Talking education at the Garma festival
The Minister for Indigenous Affairs, Jenny Macklin, today officially opened the 2011 Garma festival at Gulkula in North East Arnhem Land.
The annual event celebrates traditional Aboriginal culture and brings together Aboriginal people, performers, government, business, professionals and academics from around the country and the world.
“It is an honour to be at Garma again and to see old friends, meet new ones and continue important discussions on a shared, stronger future that continues to address challenging issues in the Northern Territory and beyond,” Ms Macklin said.
Each year Garma hosts a key forum and the theme for this year is Academic Excellence and Cultural Integrity.
“The critical need for Indigenous children to gain a good education has been something we have heard repeatedly from individuals and communities we have been speaking to as part of the Stronger Futures in the Northern Territory discussions,” Ms Macklin said.
“I’m pleased education will also be a focus here at Garma and I look forward to seeing the reports from the key forum.”
The Australian Government has provided a range of funding to help ensure the continued success of Garma.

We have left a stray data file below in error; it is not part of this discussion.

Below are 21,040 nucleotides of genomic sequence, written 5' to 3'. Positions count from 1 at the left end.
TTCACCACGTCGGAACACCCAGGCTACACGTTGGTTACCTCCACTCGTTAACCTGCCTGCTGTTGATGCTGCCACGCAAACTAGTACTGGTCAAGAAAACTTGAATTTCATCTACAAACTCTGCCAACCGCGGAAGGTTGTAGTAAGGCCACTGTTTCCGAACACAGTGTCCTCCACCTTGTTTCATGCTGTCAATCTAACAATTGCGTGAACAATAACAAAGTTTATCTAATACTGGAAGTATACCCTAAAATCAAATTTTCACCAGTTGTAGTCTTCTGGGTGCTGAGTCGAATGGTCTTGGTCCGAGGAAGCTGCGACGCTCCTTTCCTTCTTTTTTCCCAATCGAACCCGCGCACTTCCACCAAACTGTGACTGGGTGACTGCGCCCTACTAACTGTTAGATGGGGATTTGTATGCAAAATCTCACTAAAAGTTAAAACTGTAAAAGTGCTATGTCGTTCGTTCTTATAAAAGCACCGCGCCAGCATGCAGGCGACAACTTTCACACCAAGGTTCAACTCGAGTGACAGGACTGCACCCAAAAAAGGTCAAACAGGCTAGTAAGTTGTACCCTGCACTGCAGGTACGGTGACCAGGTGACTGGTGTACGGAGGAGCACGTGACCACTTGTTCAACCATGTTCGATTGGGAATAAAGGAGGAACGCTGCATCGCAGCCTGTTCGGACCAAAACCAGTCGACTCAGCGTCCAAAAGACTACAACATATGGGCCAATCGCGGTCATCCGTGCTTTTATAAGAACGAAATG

This includes $2 million from the Aboriginals Benefit Account (ABA) for the establishment of the Garma Cultural Studies Institute and $185,000 to further support Garma 2011.
Additionally, the Gong Wapitja Women’s Program that operates during the festival received $85,000 from FaHCSIA’s Indigenous Women’s Program to undertake leadership and mentoring programs and to strengthen women’s cultural traditions.
The Minister for Resources, Energy and Tourism, Martin Ferguson and the Minister for Indigenous Health, Warren Snowdon also attended the festival opening, with Senator Trish Crossin attending the festival over the weekend.
Mr Ferguson congratulated the Yolgnu Traditional Owners for their work on the festival and on the recent signing of the historic Gove agreement with Rio Tinto Alcan.
“This agreement provides a range of economic and employment benefits for traditional owners and for the region,” Mr Ferguson said.
“It is an example of the way negotiated mining agreements can provide long-term intergenerational benefits to improve the lives of Indigenous Australians.”
“The Garma Festival also provides an important economic boost for the region and is a not to be missed event for so many people,” Mr Snowdon said.
“Garma is one of the Northern Territory’s key events that provides an opportunity to drive Indigenous policy and research which attracts people from near and far,” Senator Crossin said.